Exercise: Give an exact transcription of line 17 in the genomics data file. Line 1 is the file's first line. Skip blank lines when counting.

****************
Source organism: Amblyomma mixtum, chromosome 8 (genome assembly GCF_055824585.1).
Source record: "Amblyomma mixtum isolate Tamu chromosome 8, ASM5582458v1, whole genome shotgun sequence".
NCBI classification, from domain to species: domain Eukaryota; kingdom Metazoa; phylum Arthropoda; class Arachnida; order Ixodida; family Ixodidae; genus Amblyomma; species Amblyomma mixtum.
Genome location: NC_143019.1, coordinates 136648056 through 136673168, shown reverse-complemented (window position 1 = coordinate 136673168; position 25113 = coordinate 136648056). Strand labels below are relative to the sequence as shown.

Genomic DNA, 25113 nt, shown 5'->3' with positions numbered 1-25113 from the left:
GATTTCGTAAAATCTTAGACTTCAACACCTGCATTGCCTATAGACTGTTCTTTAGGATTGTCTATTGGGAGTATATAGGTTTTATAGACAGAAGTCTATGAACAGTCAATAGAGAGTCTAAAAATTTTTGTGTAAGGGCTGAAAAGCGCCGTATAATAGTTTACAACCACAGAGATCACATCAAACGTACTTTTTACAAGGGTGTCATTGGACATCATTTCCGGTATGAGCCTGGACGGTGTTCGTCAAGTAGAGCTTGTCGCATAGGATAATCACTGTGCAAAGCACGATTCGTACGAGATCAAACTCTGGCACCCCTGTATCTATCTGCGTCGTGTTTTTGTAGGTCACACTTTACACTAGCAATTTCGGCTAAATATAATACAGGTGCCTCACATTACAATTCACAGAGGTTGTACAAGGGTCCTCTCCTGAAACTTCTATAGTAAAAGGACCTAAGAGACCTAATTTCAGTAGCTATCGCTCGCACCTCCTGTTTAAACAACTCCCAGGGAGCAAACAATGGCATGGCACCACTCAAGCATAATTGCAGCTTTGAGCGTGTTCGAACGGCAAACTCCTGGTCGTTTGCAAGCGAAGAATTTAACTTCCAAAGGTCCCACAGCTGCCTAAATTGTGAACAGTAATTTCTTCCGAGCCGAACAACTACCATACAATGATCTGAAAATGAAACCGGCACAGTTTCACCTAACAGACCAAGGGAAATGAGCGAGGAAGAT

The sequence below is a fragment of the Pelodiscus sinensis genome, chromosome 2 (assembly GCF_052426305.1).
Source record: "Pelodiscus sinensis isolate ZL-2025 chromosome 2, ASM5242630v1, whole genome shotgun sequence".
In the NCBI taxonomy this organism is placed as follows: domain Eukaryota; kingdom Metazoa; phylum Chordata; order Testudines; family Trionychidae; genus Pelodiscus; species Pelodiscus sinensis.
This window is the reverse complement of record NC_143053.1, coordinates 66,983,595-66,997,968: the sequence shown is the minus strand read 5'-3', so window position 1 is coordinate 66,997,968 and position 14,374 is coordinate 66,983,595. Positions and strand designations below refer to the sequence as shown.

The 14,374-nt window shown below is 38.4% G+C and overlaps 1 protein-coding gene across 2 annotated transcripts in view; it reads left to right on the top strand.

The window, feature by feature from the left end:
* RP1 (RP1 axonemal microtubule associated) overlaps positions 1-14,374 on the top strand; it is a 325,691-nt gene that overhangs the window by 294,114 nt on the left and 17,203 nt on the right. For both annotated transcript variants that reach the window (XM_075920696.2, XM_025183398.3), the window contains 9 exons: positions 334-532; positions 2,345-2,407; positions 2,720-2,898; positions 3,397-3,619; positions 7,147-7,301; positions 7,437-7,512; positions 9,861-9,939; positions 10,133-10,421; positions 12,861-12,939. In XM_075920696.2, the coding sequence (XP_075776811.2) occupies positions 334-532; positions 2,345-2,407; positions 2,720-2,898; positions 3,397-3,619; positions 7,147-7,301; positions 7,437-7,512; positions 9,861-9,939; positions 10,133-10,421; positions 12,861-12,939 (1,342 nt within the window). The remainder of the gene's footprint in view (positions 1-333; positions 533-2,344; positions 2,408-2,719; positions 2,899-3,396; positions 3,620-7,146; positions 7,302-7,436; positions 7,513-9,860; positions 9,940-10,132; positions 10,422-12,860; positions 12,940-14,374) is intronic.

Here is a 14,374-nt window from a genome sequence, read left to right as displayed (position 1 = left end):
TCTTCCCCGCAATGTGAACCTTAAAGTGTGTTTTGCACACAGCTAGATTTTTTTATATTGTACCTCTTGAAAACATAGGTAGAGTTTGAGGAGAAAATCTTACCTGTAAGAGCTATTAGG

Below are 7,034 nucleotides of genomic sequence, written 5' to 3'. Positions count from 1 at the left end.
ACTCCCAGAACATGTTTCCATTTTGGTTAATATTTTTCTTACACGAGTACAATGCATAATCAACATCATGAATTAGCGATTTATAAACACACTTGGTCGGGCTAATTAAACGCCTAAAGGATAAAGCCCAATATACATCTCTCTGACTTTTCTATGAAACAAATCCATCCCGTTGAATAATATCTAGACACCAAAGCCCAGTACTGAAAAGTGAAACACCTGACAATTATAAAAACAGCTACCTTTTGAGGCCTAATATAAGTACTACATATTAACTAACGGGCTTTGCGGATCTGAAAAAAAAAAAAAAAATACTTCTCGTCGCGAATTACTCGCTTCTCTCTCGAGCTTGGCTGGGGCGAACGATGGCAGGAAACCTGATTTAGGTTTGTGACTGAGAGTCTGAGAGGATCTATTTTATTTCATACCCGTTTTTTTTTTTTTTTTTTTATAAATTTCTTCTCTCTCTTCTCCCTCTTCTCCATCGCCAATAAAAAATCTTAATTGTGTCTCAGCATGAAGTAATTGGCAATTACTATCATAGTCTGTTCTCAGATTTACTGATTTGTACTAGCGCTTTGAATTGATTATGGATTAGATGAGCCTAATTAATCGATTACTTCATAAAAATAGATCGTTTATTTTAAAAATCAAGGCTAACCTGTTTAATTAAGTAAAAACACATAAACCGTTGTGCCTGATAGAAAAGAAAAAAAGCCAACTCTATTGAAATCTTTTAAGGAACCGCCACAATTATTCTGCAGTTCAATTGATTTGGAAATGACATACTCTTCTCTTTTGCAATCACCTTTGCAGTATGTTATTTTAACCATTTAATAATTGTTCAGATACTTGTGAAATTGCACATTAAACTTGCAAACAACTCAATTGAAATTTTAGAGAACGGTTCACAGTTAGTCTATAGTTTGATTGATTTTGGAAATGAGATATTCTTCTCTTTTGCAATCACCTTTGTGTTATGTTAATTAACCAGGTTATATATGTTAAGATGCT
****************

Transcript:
ACTCCCAGAACATGTTTCCATTTTGGTTAATATTTTTCTTACACGAGTACAATGCATAATCAACATCATGAATTAGCGATTTATAAACACACTTGGTCGGGCTAATTAAACGCCTAAAGGATAAAGCCCAATATACATCTCTCTGACTTTTCTATGAAACAAATCCATCCCGTTGAATAATATCTAGACACCAAAGCCCAGTACTGAAAAGTGAAACACCTGACAATTATAAAAACAGCTACCTTTTGAGGCCTAATATAAGTACTACATATTAACTAACGGGCTTTGCGGATCTGAAAAAAAAAAAAAAAATACTTCTCGTCGCGAATTACTCGCTTCTCTCTCGAGCTTGGCTGGGGCGAACGATGGCAGGAAACCTGATTTAGGTTTGTGACTGAGAGTCTGAGAGGATCTATTTTATTTCATACCCGTTTTTTTTTTTTTTTTTTTATAAATTTCTTCTCTCTCTTCTCCCTCTTCTCCATCGCCAATAAAAAATCTTAATTGTGTCTCAGCATGAAGTAATTGGCAATTACTATCATAGTCTGTTCTCAGATTTACTGATTTGTACTAGCGCTTTGAATTGATTATGGATTAGATGAGCCTAATTAATCGATTACTTCATAAAAATAGATCGTTTATTTTAAAAATCAAGGCTAACCTGTTTAATTAAGTAAAAACACATAAACCGTTGTGCCTGATAGAAAAGAAAAAAAGCCAACTCTATTGAAATCTTTTAAGGAACCGCCACAATTATTCTGCAGTTCAATTGATTTGGAAATGACATACTCTTCTCTTTTGCAATCACCTTTGCAGTATGTTATTTTAACCATTTAATAATTGTTCAGATACTTGTGAAATTGCACATTAAACTTGCAAACAACTCAATTGAAATTTTAGAGAACGGTTCACAGTTAGTCTATAGTTTGATTGATTTTGGAAATGAGATATTCTTCTCTTTTGCAATCACCTTTGTGTTATGTTAATTAACCAGGTTATATATGTTAAGATGCT